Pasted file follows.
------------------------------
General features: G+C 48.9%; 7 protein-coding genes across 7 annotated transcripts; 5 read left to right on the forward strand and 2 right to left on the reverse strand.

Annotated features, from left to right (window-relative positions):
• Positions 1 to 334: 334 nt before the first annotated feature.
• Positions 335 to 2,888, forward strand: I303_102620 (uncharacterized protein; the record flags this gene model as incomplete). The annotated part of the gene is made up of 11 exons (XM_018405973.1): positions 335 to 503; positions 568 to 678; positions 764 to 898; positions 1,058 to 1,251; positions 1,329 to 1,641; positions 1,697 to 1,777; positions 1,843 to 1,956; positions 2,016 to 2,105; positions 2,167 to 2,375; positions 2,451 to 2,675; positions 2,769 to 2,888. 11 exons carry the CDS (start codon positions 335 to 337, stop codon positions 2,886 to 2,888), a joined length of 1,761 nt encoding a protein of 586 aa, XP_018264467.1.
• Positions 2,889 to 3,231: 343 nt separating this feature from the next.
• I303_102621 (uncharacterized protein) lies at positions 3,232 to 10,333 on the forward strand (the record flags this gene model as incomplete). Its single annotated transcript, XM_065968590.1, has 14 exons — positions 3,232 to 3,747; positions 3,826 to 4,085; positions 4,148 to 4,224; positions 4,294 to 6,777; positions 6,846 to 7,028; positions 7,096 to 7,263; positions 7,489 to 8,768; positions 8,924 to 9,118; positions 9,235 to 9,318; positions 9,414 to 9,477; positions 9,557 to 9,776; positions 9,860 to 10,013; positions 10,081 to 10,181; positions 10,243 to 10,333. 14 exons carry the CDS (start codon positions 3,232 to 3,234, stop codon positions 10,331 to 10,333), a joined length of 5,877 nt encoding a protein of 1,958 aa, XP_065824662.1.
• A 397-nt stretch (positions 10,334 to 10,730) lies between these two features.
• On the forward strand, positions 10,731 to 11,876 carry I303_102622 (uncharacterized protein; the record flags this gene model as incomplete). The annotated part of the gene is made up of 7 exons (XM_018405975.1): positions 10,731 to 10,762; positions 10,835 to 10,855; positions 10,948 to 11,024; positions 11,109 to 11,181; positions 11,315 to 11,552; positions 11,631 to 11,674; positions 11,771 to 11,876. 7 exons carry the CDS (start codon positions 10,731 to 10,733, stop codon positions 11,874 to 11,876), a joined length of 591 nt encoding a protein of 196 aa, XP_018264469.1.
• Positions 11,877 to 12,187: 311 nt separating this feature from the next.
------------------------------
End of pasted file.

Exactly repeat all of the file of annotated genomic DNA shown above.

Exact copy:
General features: G+C 48.9%; 7 protein-coding genes across 7 annotated transcripts; 5 read left to right on the forward strand and 2 right to left on the reverse strand.

Annotated features, from left to right (window-relative positions):
• Positions 1 to 334: 334 nt before the first annotated feature.
• Positions 335 to 2,888, forward strand: I303_102620 (uncharacterized protein; the record flags this gene model as incomplete). The annotated part of the gene is made up of 11 exons (XM_018405973.1): positions 335 to 503; positions 568 to 678; positions 764 to 898; positions 1,058 to 1,251; positions 1,329 to 1,641; positions 1,697 to 1,777; positions 1,843 to 1,956; positions 2,016 to 2,105; positions 2,167 to 2,375; positions 2,451 to 2,675; positions 2,769 to 2,888. 11 exons carry the CDS (start codon positions 335 to 337, stop codon positions 2,886 to 2,888), a joined length of 1,761 nt encoding a protein of 586 aa, XP_018264467.1.
• Positions 2,889 to 3,231: 343 nt separating this feature from the next.
• I303_102621 (uncharacterized protein) lies at positions 3,232 to 10,333 on the forward strand (the record flags this gene model as incomplete). Its single annotated transcript, XM_065968590.1, has 14 exons — positions 3,232 to 3,747; positions 3,826 to 4,085; positions 4,148 to 4,224; positions 4,294 to 6,777; positions 6,846 to 7,028; positions 7,096 to 7,263; positions 7,489 to 8,768; positions 8,924 to 9,118; positions 9,235 to 9,318; positions 9,414 to 9,477; positions 9,557 to 9,776; positions 9,860 to 10,013; positions 10,081 to 10,181; positions 10,243 to 10,333. 14 exons carry the CDS (start codon positions 3,232 to 3,234, stop codon positions 10,331 to 10,333), a joined length of 5,877 nt encoding a protein of 1,958 aa, XP_065824662.1.
• A 397-nt stretch (positions 10,334 to 10,730) lies between these two features.
• On the forward strand, positions 10,731 to 11,876 carry I303_102622 (uncharacterized protein; the record flags this gene model as incomplete). The annotated part of the gene is made up of 7 exons (XM_018405975.1): positions 10,731 to 10,762; positions 10,835 to 10,855; positions 10,948 to 11,024; positions 11,109 to 11,181; positions 11,315 to 11,552; positions 11,631 to 11,674; positions 11,771 to 11,876. 7 exons carry the CDS (start codon positions 10,731 to 10,733, stop codon positions 11,874 to 11,876), a joined length of 591 nt encoding a protein of 196 aa, XP_018264469.1.
• Positions 11,877 to 12,187: 311 nt separating this feature from the next.